Moreover, more than half of veteran job seekers (54.2 percent) said they were either “very likely” or “somewhat likely” to change jobs in the next 6 months, compared to 43.9 percent of non-veterans.

The majority of veterans eventually settle down and stay at their second or third jobs longer than non-veterans. Clearly, this suggests that the veteran-to-civilian transition is currently a time-consuming process that involves acquiring knowledge and experience about the job market and determining where they best fit in. But once they find suitable employment, they tend to do well.

Veterans, as a group, possess qualities that make them great employees. They typically are disciplined, hardworking, loyal, courageous and team-oriented. A large majority of employers reported that veterans perform “better than” or “much better than” non-veterans and they display high levels of perseverance and leadership, according to the ZipRecruiter/Call of Duty survey.

It’s important to point out that the employment situation of veterans has improved. In recent years, the federal government expanded the resources available to service members and their families before and after discharge and a number of private companies have developed programs to hire veterans.

Perhaps the most well-known effort, Veterans Job Mission led by JP Morgan Chase, has helped to hire more than 400,000 veterans since 2011.

Still, we need to tackle the underemployment problem because underemployment leads to job dropout and that begets higher levels of employee turnover and eventually reduced employer profits. Discouragement sets in and noble efforts wane or are abandoned. I suggest the following:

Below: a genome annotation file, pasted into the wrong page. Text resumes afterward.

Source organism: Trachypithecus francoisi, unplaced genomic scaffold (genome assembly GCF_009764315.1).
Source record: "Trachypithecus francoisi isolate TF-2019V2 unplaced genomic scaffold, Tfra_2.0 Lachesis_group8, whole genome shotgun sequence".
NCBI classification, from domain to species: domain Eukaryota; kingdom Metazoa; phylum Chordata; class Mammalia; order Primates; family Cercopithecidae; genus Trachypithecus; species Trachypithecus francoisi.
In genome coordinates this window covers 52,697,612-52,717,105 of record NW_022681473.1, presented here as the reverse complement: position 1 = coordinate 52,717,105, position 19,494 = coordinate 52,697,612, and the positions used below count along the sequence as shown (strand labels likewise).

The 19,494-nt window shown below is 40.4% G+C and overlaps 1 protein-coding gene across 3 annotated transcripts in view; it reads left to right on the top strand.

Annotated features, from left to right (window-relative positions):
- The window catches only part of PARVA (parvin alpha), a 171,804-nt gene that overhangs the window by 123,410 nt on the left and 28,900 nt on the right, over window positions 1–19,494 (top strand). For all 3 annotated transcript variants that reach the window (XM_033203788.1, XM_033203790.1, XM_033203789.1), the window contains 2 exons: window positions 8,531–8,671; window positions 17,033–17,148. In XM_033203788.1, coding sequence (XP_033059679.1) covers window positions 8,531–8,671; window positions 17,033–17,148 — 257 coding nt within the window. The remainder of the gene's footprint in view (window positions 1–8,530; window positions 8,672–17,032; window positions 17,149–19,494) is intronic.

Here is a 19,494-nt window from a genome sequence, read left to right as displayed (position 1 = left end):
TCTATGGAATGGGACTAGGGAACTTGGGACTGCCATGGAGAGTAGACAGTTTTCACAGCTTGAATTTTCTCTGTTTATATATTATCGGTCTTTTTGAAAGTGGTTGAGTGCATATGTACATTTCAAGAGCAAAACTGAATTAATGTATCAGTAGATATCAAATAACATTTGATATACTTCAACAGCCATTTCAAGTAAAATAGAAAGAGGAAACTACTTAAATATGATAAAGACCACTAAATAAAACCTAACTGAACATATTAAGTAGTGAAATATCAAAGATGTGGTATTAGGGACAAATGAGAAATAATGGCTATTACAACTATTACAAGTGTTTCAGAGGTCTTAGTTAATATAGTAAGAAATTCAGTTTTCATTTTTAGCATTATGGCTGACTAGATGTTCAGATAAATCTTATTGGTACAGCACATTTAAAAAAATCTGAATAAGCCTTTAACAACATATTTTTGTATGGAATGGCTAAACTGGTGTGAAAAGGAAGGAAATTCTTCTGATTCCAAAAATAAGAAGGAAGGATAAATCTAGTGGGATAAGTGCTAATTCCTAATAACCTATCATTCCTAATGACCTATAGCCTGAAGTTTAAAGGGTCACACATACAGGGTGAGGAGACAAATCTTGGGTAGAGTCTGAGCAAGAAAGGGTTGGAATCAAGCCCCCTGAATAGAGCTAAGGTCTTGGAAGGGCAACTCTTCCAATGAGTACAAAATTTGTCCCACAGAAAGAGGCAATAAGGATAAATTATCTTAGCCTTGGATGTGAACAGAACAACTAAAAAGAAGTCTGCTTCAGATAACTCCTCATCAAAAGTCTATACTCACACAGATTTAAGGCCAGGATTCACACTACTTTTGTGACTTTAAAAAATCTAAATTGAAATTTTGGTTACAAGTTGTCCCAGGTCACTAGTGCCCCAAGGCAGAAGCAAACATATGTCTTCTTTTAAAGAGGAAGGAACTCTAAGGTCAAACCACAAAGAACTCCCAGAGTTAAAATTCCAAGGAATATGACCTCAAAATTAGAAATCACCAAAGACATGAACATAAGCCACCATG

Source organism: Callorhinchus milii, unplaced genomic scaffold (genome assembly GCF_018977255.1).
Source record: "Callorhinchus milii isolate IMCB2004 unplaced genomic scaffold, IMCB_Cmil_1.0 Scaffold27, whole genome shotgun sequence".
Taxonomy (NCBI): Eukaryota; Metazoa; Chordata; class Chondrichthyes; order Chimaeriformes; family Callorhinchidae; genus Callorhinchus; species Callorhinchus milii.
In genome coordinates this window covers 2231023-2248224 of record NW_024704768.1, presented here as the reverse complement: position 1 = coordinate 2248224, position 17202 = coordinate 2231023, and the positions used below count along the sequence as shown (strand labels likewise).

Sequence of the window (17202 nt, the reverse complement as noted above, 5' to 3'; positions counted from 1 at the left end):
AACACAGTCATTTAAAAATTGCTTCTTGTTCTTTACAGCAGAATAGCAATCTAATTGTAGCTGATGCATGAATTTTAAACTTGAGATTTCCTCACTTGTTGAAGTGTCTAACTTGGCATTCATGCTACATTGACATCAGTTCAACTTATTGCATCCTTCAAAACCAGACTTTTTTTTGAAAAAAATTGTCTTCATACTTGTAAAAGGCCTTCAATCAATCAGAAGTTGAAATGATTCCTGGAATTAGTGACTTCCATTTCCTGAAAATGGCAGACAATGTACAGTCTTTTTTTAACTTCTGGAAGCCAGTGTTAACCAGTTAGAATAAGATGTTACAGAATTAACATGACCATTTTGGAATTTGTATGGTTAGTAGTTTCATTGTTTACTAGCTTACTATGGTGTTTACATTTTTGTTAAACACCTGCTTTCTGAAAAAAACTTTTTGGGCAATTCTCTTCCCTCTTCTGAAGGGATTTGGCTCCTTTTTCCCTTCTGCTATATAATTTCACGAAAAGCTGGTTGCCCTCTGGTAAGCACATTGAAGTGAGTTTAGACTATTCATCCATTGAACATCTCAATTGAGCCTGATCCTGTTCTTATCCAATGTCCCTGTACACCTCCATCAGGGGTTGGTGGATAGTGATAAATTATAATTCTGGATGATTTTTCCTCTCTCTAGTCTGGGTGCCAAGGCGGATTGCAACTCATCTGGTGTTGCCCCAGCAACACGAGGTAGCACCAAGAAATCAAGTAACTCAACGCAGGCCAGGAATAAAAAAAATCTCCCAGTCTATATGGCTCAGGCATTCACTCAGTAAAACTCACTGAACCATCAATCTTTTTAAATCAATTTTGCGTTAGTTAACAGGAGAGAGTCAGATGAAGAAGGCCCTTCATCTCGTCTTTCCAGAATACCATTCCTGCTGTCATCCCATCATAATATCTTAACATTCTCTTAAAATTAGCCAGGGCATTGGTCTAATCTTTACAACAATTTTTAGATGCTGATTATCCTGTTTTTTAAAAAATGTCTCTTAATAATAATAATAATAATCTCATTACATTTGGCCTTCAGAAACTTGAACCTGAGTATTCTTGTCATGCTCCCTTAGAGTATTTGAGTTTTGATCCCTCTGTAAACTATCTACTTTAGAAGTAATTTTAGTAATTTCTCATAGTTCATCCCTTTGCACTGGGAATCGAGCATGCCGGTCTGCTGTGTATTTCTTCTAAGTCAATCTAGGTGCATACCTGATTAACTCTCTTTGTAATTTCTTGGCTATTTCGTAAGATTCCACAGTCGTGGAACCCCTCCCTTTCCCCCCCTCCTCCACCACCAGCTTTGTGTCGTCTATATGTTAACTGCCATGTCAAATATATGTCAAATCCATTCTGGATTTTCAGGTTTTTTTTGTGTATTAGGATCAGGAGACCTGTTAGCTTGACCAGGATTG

• Expand military partnerships with organizations that provide veterans with job-matching technology and personalized coaching to increase efficiency, reduce stress and improve assimilation.
  • Expand military partnerships with private sector organizations that offer departing service members apprenticeships, training programs and licensing in areas related to skills they developed in the military.
  • Encourage more employers to create recruitment and retention programs for veterans; train hiring managers on veteran recruiting and training; and provide transition support to newly-hired veterans. The nuances of hiring military talent need to be understood. Readiness is as crucial to employers as it is to the service members they seek to hire.

As someone who served, it pains me to see men and women — who performed heroically and displayed great leadership in stressful situations — struggle economically with a job that doesn’t utilize their skills and experiences and offers little chance of advancement.

Our returning veterans are an untapped resource. Let’s endeavor to give them better opportunities and a brighter future. We’ll all benefit.

Sudip Bose, M.D. specializes in emergency medicine, mass casualty, disaster care and PTSD He is a former major in the U.S. Army with 12 years of service. U.S. forces selected Bose to treat Saddam Hussein after his capture. Follow him on Twitter @docbose.